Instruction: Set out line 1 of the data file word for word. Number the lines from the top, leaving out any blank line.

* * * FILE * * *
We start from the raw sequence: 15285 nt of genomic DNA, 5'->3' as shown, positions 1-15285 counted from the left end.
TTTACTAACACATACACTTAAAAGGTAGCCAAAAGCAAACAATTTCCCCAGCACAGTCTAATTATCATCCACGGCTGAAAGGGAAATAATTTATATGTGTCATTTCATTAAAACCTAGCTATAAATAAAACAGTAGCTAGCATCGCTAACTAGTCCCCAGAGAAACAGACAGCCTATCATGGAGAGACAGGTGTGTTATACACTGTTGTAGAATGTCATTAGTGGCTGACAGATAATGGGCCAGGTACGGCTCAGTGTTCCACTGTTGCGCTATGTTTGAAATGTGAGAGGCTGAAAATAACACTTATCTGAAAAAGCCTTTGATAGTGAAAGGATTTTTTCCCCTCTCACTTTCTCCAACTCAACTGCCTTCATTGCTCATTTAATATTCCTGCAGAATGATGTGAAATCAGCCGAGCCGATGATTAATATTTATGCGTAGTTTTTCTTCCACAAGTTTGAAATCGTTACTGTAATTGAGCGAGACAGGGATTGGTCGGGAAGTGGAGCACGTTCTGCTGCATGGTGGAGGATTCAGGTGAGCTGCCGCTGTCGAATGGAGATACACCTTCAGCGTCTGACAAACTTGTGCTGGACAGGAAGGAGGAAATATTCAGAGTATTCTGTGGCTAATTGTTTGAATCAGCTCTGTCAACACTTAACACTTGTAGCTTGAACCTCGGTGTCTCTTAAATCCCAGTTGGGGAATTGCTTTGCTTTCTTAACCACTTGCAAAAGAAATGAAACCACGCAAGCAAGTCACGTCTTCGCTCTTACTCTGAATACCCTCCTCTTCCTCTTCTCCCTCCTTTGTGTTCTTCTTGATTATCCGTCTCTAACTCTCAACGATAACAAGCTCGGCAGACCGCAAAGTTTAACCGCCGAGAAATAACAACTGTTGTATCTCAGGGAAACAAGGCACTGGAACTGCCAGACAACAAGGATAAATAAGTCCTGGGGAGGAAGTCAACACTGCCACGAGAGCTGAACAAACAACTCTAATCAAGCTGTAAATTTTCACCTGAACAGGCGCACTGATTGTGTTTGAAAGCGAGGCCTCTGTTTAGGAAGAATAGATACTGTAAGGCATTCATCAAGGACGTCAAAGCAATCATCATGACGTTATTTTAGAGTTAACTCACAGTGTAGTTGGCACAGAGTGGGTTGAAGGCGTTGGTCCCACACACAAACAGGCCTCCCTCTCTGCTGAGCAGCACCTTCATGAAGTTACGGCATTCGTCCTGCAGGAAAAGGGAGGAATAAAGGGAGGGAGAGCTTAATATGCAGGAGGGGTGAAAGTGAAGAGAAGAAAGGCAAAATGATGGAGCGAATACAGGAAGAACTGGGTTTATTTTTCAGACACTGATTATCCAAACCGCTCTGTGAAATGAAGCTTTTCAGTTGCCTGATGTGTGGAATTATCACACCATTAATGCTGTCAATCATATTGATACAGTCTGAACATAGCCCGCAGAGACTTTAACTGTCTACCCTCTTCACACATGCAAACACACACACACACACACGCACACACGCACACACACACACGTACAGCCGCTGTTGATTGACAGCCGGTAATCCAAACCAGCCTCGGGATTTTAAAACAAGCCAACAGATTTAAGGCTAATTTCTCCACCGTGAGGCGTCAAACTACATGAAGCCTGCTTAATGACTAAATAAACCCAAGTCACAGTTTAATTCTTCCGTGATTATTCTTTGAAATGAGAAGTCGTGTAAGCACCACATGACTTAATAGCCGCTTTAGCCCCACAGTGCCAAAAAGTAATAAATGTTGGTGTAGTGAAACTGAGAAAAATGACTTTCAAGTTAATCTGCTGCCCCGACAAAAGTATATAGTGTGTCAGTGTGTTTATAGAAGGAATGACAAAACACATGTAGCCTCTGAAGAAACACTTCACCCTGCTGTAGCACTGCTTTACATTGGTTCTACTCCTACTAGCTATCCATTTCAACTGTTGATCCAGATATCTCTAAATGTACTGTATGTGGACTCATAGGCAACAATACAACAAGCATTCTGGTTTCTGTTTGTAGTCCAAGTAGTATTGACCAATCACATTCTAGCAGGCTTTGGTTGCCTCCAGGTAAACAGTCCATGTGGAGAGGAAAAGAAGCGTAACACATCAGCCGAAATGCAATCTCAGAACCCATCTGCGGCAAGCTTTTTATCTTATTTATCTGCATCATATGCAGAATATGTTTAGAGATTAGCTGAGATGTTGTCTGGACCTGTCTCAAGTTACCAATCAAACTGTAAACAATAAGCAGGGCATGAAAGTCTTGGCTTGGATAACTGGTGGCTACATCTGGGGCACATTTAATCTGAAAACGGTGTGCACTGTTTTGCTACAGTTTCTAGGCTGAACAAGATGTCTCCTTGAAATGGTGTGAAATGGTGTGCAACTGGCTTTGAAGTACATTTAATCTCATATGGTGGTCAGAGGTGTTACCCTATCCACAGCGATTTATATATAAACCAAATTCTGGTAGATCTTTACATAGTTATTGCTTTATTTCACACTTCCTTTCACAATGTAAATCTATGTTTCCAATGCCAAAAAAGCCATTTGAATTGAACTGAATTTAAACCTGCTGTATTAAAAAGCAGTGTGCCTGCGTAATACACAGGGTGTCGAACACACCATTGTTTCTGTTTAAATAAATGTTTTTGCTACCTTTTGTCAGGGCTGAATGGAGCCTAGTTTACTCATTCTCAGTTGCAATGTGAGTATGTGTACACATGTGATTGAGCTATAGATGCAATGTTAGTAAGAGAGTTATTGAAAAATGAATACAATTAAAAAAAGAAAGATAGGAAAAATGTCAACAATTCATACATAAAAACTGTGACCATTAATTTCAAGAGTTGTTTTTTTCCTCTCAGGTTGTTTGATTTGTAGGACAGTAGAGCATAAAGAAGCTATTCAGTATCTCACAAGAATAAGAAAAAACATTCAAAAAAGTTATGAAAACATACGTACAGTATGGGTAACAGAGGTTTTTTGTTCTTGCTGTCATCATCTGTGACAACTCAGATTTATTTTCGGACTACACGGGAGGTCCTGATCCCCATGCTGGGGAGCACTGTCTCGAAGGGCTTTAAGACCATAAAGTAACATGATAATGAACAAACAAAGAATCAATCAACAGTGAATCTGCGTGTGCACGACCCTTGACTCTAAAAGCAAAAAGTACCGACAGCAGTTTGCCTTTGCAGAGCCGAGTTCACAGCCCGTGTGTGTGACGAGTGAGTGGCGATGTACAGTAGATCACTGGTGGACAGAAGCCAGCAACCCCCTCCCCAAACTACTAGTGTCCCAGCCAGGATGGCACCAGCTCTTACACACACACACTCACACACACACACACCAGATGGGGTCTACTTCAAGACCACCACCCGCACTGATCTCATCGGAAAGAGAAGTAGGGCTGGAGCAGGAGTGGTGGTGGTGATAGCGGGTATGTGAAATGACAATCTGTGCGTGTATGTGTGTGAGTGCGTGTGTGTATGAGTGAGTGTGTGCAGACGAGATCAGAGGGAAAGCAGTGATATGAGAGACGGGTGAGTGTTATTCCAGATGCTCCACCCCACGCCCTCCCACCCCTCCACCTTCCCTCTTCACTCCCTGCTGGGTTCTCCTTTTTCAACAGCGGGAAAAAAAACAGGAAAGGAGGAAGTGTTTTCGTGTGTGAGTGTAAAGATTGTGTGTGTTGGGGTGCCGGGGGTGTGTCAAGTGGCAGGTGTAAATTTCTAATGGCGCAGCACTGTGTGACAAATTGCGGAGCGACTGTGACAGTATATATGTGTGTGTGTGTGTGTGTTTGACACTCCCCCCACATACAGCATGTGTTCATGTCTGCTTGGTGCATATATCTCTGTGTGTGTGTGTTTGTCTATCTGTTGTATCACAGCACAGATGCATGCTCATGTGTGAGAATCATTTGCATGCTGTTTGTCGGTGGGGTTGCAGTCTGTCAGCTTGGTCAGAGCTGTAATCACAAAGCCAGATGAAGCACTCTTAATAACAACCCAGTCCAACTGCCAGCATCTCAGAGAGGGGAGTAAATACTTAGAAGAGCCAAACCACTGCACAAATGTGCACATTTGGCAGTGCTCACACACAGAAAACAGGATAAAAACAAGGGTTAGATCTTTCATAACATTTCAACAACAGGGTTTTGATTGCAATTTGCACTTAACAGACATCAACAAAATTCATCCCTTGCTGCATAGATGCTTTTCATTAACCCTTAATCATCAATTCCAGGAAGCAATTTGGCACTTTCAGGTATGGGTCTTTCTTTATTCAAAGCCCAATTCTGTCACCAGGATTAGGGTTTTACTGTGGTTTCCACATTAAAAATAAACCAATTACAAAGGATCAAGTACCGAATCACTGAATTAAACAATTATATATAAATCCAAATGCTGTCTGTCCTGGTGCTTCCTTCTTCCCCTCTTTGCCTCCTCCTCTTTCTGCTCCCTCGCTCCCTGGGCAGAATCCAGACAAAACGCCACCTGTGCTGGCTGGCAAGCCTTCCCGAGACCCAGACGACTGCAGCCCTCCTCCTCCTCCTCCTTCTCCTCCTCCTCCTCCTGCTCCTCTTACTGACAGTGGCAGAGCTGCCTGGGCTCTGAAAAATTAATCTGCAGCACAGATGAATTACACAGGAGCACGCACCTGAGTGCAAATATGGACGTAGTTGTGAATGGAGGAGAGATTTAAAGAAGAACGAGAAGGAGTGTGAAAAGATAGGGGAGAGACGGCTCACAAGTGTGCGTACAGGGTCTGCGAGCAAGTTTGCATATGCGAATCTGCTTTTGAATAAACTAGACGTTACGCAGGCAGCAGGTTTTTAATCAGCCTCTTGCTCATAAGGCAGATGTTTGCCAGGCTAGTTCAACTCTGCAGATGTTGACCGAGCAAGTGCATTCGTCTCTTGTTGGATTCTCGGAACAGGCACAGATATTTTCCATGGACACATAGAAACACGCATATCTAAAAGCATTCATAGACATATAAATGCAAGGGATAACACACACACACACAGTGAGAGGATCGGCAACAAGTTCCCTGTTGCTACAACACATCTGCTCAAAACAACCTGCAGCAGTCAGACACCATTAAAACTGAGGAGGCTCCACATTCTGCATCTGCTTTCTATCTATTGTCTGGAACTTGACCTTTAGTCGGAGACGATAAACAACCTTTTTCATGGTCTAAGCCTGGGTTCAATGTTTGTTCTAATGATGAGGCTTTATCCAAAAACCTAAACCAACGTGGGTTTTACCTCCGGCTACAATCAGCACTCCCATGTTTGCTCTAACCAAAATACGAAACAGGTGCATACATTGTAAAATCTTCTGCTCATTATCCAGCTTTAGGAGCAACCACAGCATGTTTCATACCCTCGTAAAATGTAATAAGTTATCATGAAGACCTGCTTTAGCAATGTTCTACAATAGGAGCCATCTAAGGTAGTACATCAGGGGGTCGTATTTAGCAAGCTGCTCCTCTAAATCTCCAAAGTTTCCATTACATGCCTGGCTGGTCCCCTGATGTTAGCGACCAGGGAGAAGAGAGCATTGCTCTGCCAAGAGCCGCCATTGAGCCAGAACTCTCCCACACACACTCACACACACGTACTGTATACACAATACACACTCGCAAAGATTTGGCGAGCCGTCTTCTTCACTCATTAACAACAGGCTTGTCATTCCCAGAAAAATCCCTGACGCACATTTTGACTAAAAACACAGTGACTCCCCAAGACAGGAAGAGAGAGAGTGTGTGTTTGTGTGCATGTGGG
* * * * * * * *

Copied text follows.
We start from the raw sequence: 15285 nt of genomic DNA, 5'->3' as shown, positions 1-15285 counted from the left end.